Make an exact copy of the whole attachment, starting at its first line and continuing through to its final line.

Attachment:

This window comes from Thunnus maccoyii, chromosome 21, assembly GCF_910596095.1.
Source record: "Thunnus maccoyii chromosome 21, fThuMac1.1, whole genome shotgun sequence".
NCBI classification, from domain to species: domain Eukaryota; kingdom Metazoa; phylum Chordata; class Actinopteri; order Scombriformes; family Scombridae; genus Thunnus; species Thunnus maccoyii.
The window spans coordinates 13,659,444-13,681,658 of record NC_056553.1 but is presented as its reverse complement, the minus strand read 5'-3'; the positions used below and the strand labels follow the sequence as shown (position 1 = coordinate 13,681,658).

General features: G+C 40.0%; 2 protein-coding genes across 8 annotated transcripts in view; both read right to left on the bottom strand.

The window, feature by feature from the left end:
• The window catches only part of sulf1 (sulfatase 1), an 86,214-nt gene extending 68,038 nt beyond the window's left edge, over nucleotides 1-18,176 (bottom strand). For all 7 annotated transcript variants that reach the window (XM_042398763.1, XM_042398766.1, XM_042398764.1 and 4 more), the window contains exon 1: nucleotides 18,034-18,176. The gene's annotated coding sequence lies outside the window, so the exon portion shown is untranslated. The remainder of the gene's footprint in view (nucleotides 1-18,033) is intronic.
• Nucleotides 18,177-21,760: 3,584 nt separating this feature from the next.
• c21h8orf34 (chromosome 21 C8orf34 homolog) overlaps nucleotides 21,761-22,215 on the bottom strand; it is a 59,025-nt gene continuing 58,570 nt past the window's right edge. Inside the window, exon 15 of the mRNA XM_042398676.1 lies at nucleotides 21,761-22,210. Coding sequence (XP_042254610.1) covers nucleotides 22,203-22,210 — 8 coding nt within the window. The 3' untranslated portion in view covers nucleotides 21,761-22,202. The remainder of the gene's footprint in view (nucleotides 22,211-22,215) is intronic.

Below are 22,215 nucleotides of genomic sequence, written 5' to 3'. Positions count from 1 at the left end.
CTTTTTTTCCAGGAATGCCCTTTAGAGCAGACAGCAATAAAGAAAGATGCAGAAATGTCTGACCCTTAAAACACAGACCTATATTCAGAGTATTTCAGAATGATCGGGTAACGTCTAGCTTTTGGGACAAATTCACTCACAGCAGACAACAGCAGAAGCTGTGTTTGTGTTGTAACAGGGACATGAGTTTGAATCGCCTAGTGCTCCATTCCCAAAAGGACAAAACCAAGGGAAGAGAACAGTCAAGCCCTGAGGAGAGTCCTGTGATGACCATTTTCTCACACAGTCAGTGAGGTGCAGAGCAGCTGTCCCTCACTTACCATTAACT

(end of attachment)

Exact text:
This window comes from Thunnus maccoyii, chromosome 21, assembly GCF_910596095.1.
Source record: "Thunnus maccoyii chromosome 21, fThuMac1.1, whole genome shotgun sequence".
NCBI classification, from domain to species: domain Eukaryota; kingdom Metazoa; phylum Chordata; class Actinopteri; order Scombriformes; family Scombridae; genus Thunnus; species Thunnus maccoyii.
The window spans coordinates 13,659,444-13,681,658 of record NC_056553.1 but is presented as its reverse complement, the minus strand read 5'-3'; the positions used below and the strand labels follow the sequence as shown (position 1 = coordinate 13,681,658).

General features: G+C 40.0%; 2 protein-coding genes across 8 annotated transcripts in view; both read right to left on the bottom strand.

The window, feature by feature from the left end:
• The window catches only part of sulf1 (sulfatase 1), an 86,214-nt gene extending 68,038 nt beyond the window's left edge, over nucleotides 1-18,176 (bottom strand). For all 7 annotated transcript variants that reach the window (XM_042398763.1, XM_042398766.1, XM_042398764.1 and 4 more), the window contains exon 1: nucleotides 18,034-18,176. The gene's annotated coding sequence lies outside the window, so the exon portion shown is untranslated. The remainder of the gene's footprint in view (nucleotides 1-18,033) is intronic.
• Nucleotides 18,177-21,760: 3,584 nt separating this feature from the next.
• c21h8orf34 (chromosome 21 C8orf34 homolog) overlaps nucleotides 21,761-22,215 on the bottom strand; it is a 59,025-nt gene continuing 58,570 nt past the window's right edge. Inside the window, exon 15 of the mRNA XM_042398676.1 lies at nucleotides 21,761-22,210. Coding sequence (XP_042254610.1) covers nucleotides 22,203-22,210 — 8 coding nt within the window. The 3' untranslated portion in view covers nucleotides 21,761-22,202. The remainder of the gene's footprint in view (nucleotides 22,211-22,215) is intronic.

Below are 22,215 nucleotides of genomic sequence, written 5' to 3'. Positions count from 1 at the left end.
CTTTTTTTCCAGGAATGCCCTTTAGAGCAGACAGCAATAAAGAAAGATGCAGAAATGTCTGACCCTTAAAACACAGACCTATATTCAGAGTATTTCAGAATGATCGGGTAACGTCTAGCTTTTGGGACAAATTCACTCACAGCAGACAACAGCAGAAGCTGTGTTTGTGTTGTAACAGGGACATGAGTTTGAATCGCCTAGTGCTCCATTCCCAAAAGGACAAAACCAAGGGAAGAGAACAGTCAAGCCCTGAGGAGAGTCCTGTGATGACCATTTTCTCACACAGTCAGTGAGGTGCAGAGCAGCTGTCCCTCACTTACCATTAACT